This paper reviews the current situation in library school education for medical librarianship in the United States and Canada based on information from a questionnaire sent to teachers of courses in medical librarianship in accredited library schools. Since 1939, when the first course devoted entirely to medical librarianship was offered at Columbia University, courses have been introduced into the curricula of at least forty-seven of the ALA-accredited library schools. In 1978 there were seventy courses available through forty-seven library schools. Possibilities for specialization in medical librarianship are examined. Course content is reviewed. Implications of the MLA certification examination for library school courses are explored.
PMCID: PMC226952  PMID: 385086
11.  A regional cooperative acquisition program for monographs. 
A cooperative acquisition program for monographs for the twelve resource libraries in Region IX of the Regional Medical Library Network is described. Each of the participating libraries has agreed to purchase all books of an assigned publisher which fall within a prescribed subject-format profile. It is hoped that this will help to reduce unnecessary duplication and contribute toward the development of resources in the region.
PMCID: PMC226933  PMID: 476317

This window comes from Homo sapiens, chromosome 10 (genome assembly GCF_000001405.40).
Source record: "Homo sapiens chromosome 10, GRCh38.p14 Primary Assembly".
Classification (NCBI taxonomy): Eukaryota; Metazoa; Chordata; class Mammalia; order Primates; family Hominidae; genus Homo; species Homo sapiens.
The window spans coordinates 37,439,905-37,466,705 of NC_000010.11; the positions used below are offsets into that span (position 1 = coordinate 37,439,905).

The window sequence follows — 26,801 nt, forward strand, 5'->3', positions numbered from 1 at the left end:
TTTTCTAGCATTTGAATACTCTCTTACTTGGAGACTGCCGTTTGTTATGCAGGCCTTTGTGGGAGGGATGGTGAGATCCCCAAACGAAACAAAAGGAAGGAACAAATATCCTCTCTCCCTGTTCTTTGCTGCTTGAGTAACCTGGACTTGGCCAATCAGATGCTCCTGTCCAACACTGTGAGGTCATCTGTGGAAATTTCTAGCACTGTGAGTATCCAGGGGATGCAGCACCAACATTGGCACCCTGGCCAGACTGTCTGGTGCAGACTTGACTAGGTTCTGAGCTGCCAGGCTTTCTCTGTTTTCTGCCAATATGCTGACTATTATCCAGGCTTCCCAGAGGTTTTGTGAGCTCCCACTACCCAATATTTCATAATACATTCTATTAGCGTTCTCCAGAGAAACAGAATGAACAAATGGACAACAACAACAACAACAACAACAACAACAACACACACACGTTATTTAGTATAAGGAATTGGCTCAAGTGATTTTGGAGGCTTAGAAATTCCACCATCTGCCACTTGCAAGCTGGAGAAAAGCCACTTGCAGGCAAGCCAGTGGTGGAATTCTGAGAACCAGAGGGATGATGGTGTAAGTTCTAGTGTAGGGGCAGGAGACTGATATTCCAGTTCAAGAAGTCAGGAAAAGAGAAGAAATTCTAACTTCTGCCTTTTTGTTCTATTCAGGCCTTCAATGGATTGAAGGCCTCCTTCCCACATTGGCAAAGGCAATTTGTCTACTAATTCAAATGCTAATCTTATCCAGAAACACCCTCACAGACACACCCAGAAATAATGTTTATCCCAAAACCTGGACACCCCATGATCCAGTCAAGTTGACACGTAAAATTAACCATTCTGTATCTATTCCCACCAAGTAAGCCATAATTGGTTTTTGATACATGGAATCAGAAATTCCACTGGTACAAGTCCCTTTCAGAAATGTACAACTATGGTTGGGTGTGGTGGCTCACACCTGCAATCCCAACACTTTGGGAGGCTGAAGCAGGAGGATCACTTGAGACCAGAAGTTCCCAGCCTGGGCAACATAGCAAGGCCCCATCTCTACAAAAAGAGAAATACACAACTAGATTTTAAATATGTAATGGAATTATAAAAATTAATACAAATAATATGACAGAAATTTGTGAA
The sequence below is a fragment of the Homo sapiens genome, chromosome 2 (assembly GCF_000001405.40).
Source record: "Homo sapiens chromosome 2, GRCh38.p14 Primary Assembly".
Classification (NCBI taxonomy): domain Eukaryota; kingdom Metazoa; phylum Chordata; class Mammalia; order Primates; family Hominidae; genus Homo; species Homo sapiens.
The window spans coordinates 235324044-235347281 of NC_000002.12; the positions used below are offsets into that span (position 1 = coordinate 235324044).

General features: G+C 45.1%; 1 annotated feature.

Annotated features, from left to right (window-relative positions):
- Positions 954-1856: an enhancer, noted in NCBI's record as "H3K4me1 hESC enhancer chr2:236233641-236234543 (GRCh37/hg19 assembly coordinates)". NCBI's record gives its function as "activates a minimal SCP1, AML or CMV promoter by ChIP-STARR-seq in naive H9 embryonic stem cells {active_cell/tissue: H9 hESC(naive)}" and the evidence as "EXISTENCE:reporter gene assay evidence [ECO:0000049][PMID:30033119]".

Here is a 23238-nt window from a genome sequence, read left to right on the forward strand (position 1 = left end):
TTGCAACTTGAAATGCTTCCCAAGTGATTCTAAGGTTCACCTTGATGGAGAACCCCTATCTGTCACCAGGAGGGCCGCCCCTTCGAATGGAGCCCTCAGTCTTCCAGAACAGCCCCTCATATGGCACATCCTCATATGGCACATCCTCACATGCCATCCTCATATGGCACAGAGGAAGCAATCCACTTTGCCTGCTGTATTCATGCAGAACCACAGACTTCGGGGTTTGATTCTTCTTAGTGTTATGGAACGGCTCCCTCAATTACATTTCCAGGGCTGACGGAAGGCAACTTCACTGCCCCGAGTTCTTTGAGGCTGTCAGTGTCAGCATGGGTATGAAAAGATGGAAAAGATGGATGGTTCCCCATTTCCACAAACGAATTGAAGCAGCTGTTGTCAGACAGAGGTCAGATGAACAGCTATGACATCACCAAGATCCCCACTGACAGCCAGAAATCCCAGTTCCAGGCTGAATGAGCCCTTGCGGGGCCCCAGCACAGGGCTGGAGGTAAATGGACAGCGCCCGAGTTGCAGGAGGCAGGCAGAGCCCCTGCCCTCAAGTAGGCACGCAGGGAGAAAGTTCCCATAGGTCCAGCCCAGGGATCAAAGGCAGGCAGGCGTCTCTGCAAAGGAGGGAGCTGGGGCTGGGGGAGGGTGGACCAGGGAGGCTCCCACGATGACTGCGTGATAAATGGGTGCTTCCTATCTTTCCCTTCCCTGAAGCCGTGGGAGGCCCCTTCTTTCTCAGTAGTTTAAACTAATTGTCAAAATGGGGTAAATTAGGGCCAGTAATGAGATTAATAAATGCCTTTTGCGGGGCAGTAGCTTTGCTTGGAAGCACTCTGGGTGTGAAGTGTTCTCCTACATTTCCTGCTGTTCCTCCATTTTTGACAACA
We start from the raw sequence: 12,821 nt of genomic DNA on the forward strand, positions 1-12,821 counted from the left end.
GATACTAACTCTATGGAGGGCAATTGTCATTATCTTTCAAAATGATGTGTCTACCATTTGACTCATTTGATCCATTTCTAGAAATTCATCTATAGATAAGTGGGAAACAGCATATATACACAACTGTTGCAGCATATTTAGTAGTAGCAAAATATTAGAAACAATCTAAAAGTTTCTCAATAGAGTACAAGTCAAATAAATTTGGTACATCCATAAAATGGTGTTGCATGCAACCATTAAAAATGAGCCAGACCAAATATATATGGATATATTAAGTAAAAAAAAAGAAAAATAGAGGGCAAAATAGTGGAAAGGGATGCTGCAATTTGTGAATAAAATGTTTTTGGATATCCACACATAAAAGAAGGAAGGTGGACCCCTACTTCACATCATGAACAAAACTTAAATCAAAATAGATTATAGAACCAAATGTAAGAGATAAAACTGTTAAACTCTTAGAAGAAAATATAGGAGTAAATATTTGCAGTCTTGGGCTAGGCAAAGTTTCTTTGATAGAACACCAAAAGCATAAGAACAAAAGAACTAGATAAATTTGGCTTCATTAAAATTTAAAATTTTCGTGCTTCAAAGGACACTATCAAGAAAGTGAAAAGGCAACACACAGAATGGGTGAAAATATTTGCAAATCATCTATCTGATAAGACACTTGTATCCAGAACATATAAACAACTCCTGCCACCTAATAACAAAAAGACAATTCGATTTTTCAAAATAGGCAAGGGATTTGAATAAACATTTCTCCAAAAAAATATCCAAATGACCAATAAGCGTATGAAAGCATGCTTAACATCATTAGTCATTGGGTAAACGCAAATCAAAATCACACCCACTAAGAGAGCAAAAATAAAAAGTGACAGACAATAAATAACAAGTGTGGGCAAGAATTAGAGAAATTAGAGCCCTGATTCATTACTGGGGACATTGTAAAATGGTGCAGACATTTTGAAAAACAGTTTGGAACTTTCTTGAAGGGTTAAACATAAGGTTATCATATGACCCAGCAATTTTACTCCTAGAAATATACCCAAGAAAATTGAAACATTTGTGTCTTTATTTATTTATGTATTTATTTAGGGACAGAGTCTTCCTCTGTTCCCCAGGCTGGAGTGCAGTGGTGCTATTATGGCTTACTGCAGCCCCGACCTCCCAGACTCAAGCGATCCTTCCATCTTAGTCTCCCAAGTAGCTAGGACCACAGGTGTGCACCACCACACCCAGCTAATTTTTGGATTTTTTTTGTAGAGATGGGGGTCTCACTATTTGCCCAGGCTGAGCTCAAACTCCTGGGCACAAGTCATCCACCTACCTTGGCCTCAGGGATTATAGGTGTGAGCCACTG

12.  Core lists of medical journals: a comparison. 
Five core lists of medical journals are compared with respect to size, intended users, and content. Despite variations in scope and depth, there is significant agreement among the lists. A list of the seventy-two titles appearing on four or all of the five lists is appended. There is no clear relationship between frequency of inclusion in these core lists and citation frequency as reported in Journal Citation Reports.
PMCID: PMC226905  PMID: 380696
13.  President's Page 
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PMCID: PMC226918  PMID: 16017764
14.  Library development and the joint commission on accreditation of hospitals standards. 
The author traces the historical development of standards for library services prepared by the Joint Commission on Accreditation of Hospitals, emphasizing those elements of the present standards that auger well for the development of libraries in hospitals. Then examined are the role of librarians and new roles for libraries, stressing sound management practices that ensure continued development.
PMCID: PMC226907  PMID: 288490
15.  Searching the MEDLARS file on NLM and BRS a comparative study. 
A comparison of the MEDLARS data base as it is currently available from the National Library of Medicine and Bibliographic Retrieval Services (BRS), Inc., is presented in chart format, and some major capability differences between the two systems are highlighted. The information inlcuded justifies the dual availability of the data base in health sciences libraries. This paper is intended for searchers and others familiar with one or both systems. Administrators considering the acquisition of the BRS system may find the study useful.